Trade mark decision

BL Number
O/162/00
Decision date
5 May 2000
Hearing Officer
Mr M Knight
Mark
MINTON
Classes
32
Applicant
Minton Spring Water Co Ltd
Opponent
Royal Doulton UK Ltd
Opposition
Sections 4(1), 5(3) & 5(4)(a)

Result

Section 4(1)(a) - Opposition successful

Section 4(1)(d) - Opposition failed

Section 5(3) - Opposition failed

Section 5(4)(a) - Opposition failed

Points Of Interest

  • None

Summary

Having determined that the comparison required to be made under Section 4 was to be distinguished from that under Section 5, the Hearing Officer proceeded to find that although the applicant’s trade mark as a whole would not allude to Royal patronage or authorisation (and thereby infringe Section 4(1)(d)), the unicorn element in that mark so nearly resembled the armorial bearing of the unicorn in the Royal arms that it was likely to be mistaken for it. Opposition under Section 4(1)(a) therefore succeeded.

Under Section 5(3), the Hearing Officer found the evidence in this case to fall well short of establishing use by the applicant of the mark in suit to be without due cause, particularly since that mark reflected the family name of its founder. Moreover, whilst he further found that the opponent’s various MINTON trade marks were widely recognised, their long-established reputation in the market place was for china and ceramics, and they failed to demonstrate that the general public would associate the mark in suit (in respect of mineral waters) with their trade marks, or that the applicant’s use of the mark in suit would either take unfair advantage of the opponent’s marks or be likely to damage either the distinctiveness or the reputation which those marks enjoyed. Opposition on this ground therefore failed.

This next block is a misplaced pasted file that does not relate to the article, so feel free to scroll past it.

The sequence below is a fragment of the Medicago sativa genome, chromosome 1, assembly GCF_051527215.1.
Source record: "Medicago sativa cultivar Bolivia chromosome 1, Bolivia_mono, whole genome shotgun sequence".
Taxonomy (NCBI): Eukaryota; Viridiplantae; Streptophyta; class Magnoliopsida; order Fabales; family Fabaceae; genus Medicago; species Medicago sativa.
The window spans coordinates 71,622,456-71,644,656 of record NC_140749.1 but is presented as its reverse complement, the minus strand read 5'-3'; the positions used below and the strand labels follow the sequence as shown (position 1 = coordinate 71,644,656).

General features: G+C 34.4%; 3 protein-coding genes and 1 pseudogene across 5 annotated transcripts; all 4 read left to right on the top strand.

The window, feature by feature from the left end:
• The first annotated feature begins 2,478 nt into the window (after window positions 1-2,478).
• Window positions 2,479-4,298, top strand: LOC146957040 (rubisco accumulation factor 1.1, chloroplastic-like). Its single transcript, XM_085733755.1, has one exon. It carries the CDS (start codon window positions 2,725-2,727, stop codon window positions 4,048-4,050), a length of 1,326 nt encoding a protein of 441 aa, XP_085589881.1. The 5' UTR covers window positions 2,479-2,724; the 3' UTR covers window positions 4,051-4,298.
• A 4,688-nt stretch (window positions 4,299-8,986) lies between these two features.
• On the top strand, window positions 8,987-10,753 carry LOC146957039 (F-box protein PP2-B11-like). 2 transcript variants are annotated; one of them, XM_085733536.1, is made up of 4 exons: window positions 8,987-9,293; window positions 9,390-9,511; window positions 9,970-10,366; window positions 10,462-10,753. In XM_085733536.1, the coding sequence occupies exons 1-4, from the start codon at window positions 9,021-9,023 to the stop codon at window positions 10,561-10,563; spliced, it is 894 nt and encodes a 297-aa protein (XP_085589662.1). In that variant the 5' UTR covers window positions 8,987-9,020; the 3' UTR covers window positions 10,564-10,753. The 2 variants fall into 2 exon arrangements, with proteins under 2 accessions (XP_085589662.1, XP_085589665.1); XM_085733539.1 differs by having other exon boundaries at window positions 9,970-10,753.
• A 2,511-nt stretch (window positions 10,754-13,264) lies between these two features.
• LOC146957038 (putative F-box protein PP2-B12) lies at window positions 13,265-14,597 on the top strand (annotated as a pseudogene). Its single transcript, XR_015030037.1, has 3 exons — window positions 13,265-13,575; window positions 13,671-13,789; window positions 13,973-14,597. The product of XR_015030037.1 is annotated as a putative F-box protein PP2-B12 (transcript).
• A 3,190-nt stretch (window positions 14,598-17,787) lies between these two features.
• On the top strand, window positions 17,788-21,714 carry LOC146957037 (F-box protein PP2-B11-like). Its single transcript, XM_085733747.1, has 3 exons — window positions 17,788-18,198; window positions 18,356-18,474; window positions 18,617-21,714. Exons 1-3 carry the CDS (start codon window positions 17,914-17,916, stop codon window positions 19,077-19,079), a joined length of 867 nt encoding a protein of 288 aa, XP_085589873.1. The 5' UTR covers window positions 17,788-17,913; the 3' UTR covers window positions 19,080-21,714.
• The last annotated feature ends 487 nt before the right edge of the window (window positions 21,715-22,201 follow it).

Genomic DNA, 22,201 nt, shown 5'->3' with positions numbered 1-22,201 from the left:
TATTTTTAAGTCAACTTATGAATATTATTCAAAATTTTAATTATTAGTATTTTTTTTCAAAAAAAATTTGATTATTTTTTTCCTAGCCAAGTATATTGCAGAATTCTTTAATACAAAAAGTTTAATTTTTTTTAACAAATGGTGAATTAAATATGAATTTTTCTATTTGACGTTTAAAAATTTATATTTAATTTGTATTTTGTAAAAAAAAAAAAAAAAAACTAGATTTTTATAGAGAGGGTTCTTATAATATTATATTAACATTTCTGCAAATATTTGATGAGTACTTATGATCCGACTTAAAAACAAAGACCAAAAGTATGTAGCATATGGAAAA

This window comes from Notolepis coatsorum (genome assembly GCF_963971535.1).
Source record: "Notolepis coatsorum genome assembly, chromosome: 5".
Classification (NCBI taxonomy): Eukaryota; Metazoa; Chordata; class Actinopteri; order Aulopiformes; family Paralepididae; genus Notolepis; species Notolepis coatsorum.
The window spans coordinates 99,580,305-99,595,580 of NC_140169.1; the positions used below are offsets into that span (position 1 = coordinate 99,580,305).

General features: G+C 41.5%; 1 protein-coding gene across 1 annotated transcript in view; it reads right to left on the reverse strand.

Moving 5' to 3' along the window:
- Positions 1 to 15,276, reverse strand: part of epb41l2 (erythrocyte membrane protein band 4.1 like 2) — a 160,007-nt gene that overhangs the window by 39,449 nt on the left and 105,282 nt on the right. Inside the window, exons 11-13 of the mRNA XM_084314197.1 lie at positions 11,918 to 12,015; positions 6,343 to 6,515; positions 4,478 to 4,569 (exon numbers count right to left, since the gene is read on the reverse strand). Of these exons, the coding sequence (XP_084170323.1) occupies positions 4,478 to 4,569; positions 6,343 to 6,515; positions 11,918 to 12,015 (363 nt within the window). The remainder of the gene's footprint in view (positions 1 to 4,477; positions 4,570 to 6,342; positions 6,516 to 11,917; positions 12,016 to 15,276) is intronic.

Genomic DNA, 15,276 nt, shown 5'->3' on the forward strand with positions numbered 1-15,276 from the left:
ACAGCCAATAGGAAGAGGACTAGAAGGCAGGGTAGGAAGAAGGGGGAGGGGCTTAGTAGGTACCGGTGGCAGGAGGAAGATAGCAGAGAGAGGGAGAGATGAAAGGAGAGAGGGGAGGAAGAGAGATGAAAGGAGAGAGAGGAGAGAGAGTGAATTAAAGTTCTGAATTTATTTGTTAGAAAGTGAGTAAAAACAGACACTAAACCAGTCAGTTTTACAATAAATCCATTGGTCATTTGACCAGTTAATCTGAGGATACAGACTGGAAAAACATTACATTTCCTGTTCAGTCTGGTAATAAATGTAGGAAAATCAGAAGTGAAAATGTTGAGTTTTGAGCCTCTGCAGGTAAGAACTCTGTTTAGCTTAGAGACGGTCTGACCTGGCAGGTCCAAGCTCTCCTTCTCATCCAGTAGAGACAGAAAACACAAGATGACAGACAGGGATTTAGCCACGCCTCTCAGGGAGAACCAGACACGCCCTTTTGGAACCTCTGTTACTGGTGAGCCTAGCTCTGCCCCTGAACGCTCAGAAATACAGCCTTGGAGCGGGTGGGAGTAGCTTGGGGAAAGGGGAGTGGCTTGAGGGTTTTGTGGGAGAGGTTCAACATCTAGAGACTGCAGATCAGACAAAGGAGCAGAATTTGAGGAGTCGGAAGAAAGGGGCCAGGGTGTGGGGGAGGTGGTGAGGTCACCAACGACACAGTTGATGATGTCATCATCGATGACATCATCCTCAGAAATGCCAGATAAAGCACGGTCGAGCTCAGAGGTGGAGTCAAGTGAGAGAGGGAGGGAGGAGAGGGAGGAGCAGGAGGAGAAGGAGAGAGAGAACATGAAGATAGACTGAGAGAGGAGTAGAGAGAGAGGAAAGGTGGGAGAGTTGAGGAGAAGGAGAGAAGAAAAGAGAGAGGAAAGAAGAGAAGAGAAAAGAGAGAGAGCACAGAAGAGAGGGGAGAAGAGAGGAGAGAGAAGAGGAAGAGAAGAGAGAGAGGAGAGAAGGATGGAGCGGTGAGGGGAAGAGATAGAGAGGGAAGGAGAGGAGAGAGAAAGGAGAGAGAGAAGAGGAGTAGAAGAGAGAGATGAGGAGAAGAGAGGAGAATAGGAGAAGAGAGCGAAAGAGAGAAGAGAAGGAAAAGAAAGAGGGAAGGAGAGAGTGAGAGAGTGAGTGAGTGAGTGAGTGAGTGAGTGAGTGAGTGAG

Under Section 5(4)(a), the Hearing Officer in applying the usual case law found no risk of misrepresentation, given that the respective fields of activity were so far apart. He further distinguished the circumstances of this case from those considered in LEGO [1983] FSR 155 (in respect of opponent’s loss of ability to license goods sold under their marks), and in Tattinger SA v Allbev Ltd [1993] FSR 641 (dilution of opponent’s reputation). Opposition on this ground therefore failed.

Full decision O/162/00 PDF document59Kb